School Zones Have Become DANGER Zones

    TORONTO, Oct. 1 /CNW/ - Remember those good old days - walking 5 km to
school - uphill both ways?
    Many of today's children are driven to school by overly anxious parents
for very short trips, even just a block or two. Some parents are even getting
fined for 'street racing' as they rush to drop off their little ones. Here is
a reality check: school zones have become one of the most dangerous places in
our communities! Families that would like to walk opt to take the car because
they don't want to become another pedestrian statistic. And for those families
where driving is not an option, they are left walking on streets less than
ideal from a safety perspective.
    October provides a unique opportunity for schools and families to leave
the car at home and give walking a try - it is International Walk to School
(IWALK) Month and has participation from schools in almost 40 countries. This
annual mass celebration of active transportation highlights the need to
increase daily physical activity, improve the safety of our communities,
reduce traffic congestion around schools, improve air quality, reduce
greenhouse gas emissions, and create communities where people choose to walk.
    In Ontario, International Walk to School (IWALK) Month is promoted by
Green Communities Canada's Active and Safe Routes to School program since
1996. Schools can register online ( to receive
promotional materials to encourage students to make walking to school fun!

    Background information

    The 'school run' accounts for 25-30% of morning rush hour trips,
depending on whether you live in an urban, suburban or rural area.
Retrofitting our school communities for active transportation could have
significant impacts of reducing very short trips.
    Many families will argue that the choice of walking to school is not
realistic due to their busy lifestyles. Or they will say that it's too cold,
too hot, too wet, too far, too dangerous, or it takes too long, but do they
even consider the mobility needs and aspirations of their children? Do they
consider the impacts to their children of being chauffered everywhere? Many
children prefer to walk to school, and even if at first they are hesitant,
after a few trips they usually really like it. When asked about their choice
of transportation in surveys more than 70% of children prefer to walk or cycle
to school but they can't because their parents won't accompany them or let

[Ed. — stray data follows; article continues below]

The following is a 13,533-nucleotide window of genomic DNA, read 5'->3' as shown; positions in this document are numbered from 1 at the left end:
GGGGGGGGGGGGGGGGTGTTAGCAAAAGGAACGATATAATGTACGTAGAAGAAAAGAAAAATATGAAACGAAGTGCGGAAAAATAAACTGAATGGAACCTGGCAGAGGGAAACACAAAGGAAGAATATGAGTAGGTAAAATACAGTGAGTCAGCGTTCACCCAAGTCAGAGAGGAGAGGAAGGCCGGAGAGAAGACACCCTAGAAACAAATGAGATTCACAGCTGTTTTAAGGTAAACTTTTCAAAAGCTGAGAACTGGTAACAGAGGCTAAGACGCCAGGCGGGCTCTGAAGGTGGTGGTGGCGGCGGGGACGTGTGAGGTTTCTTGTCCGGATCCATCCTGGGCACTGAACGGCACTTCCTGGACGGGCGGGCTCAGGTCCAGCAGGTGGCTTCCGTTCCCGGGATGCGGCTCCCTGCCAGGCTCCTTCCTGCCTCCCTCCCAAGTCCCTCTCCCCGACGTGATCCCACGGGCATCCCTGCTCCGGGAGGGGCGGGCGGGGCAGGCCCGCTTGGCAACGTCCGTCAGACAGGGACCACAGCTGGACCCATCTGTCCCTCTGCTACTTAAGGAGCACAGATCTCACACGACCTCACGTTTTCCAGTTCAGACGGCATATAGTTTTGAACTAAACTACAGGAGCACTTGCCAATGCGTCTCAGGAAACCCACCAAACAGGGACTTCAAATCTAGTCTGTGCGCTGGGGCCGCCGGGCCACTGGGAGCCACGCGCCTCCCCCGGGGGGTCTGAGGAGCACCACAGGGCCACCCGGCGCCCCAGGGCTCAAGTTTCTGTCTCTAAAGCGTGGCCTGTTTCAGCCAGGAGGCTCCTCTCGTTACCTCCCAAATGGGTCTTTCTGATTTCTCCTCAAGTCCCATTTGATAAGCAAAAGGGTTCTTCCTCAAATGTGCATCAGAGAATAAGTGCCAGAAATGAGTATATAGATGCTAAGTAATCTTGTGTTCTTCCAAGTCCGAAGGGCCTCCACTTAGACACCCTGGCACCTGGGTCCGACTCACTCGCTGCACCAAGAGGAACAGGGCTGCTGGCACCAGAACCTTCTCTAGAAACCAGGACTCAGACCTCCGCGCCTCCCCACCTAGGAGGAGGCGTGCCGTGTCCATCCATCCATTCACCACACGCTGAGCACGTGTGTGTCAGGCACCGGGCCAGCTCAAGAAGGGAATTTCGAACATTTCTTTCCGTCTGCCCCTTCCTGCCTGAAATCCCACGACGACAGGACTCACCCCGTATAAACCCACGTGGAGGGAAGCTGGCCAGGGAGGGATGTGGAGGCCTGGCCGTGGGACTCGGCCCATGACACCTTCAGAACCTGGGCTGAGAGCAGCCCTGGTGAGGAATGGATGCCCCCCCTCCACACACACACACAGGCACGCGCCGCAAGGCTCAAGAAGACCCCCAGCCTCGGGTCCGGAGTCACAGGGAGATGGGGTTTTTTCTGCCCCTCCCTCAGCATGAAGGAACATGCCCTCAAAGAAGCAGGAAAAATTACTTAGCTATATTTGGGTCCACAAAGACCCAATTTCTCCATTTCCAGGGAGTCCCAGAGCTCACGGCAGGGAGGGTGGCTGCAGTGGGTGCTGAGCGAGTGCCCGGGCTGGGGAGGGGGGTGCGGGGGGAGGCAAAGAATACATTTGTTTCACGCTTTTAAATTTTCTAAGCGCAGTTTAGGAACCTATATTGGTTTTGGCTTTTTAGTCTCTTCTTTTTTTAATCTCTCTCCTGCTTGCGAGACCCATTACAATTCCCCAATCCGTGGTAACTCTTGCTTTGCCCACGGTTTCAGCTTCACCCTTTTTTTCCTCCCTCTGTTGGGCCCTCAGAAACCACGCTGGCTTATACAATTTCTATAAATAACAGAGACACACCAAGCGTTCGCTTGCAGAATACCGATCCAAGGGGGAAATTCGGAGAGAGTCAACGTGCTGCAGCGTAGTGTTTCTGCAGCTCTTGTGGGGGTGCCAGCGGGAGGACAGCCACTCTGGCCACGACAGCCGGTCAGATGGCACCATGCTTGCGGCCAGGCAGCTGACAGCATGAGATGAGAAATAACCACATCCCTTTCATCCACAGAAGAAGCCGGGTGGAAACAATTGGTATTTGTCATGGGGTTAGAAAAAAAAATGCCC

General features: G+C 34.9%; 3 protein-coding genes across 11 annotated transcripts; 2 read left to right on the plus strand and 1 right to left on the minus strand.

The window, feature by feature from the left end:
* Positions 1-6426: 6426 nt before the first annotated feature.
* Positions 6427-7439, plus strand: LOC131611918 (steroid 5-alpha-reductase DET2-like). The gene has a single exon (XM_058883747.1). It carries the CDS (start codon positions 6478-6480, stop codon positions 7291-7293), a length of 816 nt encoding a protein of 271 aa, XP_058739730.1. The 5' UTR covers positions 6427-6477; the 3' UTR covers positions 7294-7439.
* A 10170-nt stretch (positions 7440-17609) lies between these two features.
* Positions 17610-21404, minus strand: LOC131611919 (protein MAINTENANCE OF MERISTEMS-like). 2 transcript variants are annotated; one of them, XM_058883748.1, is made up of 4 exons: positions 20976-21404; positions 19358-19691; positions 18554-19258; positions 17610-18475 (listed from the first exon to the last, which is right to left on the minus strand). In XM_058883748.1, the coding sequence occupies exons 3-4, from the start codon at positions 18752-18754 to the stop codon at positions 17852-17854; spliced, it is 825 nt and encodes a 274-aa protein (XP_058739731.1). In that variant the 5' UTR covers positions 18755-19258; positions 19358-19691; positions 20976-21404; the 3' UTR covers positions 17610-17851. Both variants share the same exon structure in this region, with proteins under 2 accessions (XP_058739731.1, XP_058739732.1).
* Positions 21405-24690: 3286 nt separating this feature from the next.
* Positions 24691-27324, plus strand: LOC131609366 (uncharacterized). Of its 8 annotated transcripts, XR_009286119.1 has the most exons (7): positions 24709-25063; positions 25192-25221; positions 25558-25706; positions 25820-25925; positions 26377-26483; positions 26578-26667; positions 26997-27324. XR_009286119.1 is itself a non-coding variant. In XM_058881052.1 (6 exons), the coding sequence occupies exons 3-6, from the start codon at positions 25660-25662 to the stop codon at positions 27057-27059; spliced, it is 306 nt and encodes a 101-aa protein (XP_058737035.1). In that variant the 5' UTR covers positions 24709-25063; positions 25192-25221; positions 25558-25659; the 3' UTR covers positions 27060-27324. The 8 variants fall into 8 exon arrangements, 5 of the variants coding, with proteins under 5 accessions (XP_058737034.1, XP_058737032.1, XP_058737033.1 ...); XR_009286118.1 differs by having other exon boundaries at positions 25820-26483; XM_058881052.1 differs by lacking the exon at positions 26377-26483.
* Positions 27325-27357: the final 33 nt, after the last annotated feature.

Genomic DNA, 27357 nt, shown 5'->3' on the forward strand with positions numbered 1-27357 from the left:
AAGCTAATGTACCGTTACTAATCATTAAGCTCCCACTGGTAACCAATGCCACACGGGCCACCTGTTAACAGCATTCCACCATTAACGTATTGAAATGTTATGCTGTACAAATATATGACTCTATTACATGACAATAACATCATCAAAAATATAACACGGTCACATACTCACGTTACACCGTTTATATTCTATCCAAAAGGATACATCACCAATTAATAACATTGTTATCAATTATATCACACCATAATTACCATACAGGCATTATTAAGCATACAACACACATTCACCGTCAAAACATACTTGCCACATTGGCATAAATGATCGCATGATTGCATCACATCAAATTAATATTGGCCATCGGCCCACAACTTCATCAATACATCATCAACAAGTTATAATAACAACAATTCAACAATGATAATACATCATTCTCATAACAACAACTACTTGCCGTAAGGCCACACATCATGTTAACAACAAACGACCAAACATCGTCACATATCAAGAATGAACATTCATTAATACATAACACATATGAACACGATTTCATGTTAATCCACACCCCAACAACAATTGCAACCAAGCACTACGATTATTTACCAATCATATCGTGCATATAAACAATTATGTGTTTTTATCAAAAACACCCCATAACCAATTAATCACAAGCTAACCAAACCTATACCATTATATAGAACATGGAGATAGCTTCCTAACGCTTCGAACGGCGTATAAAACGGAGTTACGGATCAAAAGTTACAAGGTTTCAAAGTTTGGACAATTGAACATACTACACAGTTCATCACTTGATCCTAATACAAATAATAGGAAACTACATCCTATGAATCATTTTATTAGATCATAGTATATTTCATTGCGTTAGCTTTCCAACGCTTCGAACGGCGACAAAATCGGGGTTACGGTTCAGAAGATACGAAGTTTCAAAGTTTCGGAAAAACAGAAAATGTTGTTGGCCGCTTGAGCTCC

them go with friends.
    But it's not all the fault of today's parents. Municipalities and school
boards are not considering the unique mobility needs of children either. Many
would rather invest vast amounts of money to create "kiss 'n ride" areas to
accommodate driving parents, thereby encouraging them to drive, rather than
invest that same money into infrastructure for active transportation. A recent
study from the Centers for Disease Control and Prevention in the Unites States
has reported that the health, environmental and economic benefits of
retrofitting school communities for active travel are enormous, far
outweighing the continued accommodation of motor vehicles for school travel
    The benefits of walking to school, even just one or two days a week, far
outweigh the perceived convenience of driving. It is great physical activity
for the entire family, providing opportunities to learn about your
neighbourhood and teach children important street safety skills. Walking to
school identifies where other families live and over time friendships develop
while walking to school together. This can lead to parent or senior
student-led walking school buses along designated walking routes.
    Walking to school may seem like a small contribution to a better quality
of life but if many families start doing it then it will add up to a
significant contribution. And as more families insist on walking to school,
local municipalities and school boards will need to work together to ensure
the routes to school are designed or retrofitted with children's mobility in
    This October get out of your car, put on your comfortable shoes and walk
to school.

For further information:

For further information: Rose Bergeron, Green Communities, Canada
1-877-533-4098, (705) 745-7479,

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